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Who Is Maya Angelou | Read Time 10-12 Minutes.
“If you’re always trying to be normal, you will never know how amazing you can be.”
Poet. Author. Memoirist. Civil rights activist. LGBT advocate. Mother. Woman.
A spokesperson for the the black community in America and respected by government and society alike.
She is the one and only Maya Angelou.
During her career, Maya Angelou published 7 autobiographies, 3 books of essays and many pieces of poetry. She was active in the black civil rights movement and worked closely with Martin Luther King Jr. and Malcolm X. She was an advocate for LGBT rights and fought for same sex marriage for many years.
Maya Angelou is one of the most important faces of modern literature. She is widely known as the first black female author to achieve mainstream success. In fact, Angelou had many firsts in her life (first black female Hollywood director to name but one.)
Maya Angelou’s literary works take root from her life experiences, especially her journey with the black rights movement and her childhood experiences with sexual abuse.
Her life is fascinating, her achievements impressive and her legacy timeless.
“Maya, meaning my sister.”
Who is Maya Angelou?
Maya Angelou was born Marguerite Annie Johnson in St. Louis, Missouri, 1928. Her parents’ marriage came to an end when Maya was just 3 years old. Subsequently, her and her brother Bailey moved to Arkansas to live with their Grandmother.
On return to Missouri in 1936, Maya was not met with the loving arms that she expected. Instead, she was introduced to her Mother’s new partner, Freeman. What followed was a period of neglect, rape and sexual abuse at the hands of her mother’s new lover.
Maya couldn’t confide in any of the adults around her of the trauma she was experiencing. In confidence, Maya told Bailey of the abuse and in turn Bailey told their family.
Freeman went to jail for his actions, but only for a short period of time.
Coincidentally, he was murdered shortly after his release.
Deeply shaken by her experience, Maya blamed herself for Freeman’s death. She felt as though her words killed him; that the blame lay with her. Following this, Maya Angelou took a vow of silence and didn’t speak to anyone for nearly 5 years.
“I thought, my voice killed him; that man died because I told his name. And then I thought I would never speak again because my voice would kill anyone.”
Maya began to speak again at 13, when she and her brother moved to live with their mother in San Francisco.
She attended Mission High School and won a scholarship to study dance and drama at San Francisco’s Labor School, an insitution for gifted and talented students.
Maya shortly dropped out of school in her teens and made history when she become San Francisco’s first African American female cable car conductor.
Later, Maya returned to high school, but became pregnant in her senior year. Three weeks after she graduated, at the age of 16, Maya gave birth to her son, Guy. Her rapid transition to motherhood forced her to support herself. By the time she was 17, she was working two jobs as a waitress and cook.
But she had not given up on her talents for music and dance. Maya began to involve herself in local dancing groups and quickly discovered that she had talents on the stage.
Photo thanks to www.wfdd.org
“Everything in the universe has a rhythm. Everything dances”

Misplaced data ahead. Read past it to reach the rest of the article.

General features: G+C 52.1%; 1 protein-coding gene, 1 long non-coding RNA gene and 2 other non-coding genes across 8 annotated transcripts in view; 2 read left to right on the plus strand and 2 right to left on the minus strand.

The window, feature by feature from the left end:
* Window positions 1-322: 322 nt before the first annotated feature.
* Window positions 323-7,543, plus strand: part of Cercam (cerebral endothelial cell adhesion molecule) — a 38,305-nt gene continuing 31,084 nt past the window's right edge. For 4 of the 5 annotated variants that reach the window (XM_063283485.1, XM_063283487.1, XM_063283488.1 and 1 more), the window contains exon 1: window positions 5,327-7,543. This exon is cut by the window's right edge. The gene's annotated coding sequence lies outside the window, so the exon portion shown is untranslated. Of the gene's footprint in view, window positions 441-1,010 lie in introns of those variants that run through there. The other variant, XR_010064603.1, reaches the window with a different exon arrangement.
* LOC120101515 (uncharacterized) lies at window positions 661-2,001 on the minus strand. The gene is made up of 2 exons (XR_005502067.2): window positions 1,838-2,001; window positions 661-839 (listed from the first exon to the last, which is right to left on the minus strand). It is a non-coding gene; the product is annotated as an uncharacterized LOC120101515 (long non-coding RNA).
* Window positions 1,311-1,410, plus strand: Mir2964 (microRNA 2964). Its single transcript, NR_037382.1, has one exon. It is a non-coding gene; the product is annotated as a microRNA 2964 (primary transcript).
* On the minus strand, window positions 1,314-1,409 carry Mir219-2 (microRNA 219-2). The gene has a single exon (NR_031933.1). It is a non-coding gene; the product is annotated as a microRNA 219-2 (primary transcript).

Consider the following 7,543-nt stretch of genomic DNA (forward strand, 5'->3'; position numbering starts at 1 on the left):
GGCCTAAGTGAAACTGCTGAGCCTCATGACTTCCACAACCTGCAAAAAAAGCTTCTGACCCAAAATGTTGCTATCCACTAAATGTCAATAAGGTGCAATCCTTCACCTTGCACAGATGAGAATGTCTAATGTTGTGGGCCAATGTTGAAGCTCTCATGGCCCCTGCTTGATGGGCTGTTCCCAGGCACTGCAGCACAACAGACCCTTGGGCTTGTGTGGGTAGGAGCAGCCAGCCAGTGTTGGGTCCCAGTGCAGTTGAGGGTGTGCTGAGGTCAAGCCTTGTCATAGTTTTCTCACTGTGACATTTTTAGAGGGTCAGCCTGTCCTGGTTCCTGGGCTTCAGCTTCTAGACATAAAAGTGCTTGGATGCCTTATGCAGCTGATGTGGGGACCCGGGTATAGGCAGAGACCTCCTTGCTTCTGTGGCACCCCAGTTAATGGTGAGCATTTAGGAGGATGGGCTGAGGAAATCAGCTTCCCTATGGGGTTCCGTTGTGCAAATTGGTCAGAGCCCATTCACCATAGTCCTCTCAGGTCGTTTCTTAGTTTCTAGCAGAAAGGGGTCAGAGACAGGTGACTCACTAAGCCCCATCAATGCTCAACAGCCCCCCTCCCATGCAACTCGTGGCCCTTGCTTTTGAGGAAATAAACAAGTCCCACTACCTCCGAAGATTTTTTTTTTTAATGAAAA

Throughout her life, Angelou had a variety of performance based jobs. She was a skilled dancer, and loved everything with rhythm and soul. Her first dancing role was with choreographer Alvin Ailey, when they created the dancing duo Al and Rita.
In 1952, Maya married a Greek man named Tosh Angelopulos. Later, after Maya and Tosh were married, she and her family moved to New York City, so she could perform in a different dancing duo, with Trinidadian dancer Pearl Primus.
When she began her career as a nightclub singer, she took the professional name Maya Angelou, combining her childhood nickname with a form of her husband’s surname.
A year later, Angelou and her family grew tired of NYC and moved back to San Francisco.
After returning to San Francisco, Maya was invited to tour Europe with a production of the opera Porgy and Bess in 1954 and 1955. Maya studied modern dance with Martha Graham and recorded her first record album, Calypso Lady, in 1957, following her experiences as a calypso dancer at The Purple Onion club. After she divorced her husband, Maya and her son moved to Ghana, where she spent a large part of her life.
“NOTHING WILL WORK UNLESS YOU DO.”
Much of Maya Angelou’s adult life was spent working with black civil rights activists and educating people on the fight for black equality. This was also a huge inspiration for her literary works, especially I Know Why The Caged Bird Sings (1969).
Angelou worked closely with Malcolm X while her and her son were living in Ghana. When Maya returned to the USA, she had the full intention of helping Malcolm X build his new Organization of African American Unity. Little was she to know that shortly after her return, Malcolm X would be assassinated.
Angelou was also closely acquainted with Martin Luther King Jr. She worked with the Civil Rights Movement and alongside Martin Luther King, Jr. who appointed her as Northern Coordinator for the Southern Christian Leadership Conference.
Martin Luther King Jr was assassinated on Maya Angelou’s 40th Birthday.
For 6 years after his assassination, Maya refused to celebrate her birthday, as a sign of mourning.
“It is a great blessing to have lived in the time of Martin Luther King Jr., when forgiveness and generosity of spirit encouraged our citizenry to work for a better world for everybody.”
Photo thanks to www.timeline.com
“Shakespeare Must be a black girl”
Much of Maya Angelou’s literary work stems from her childhood experiences.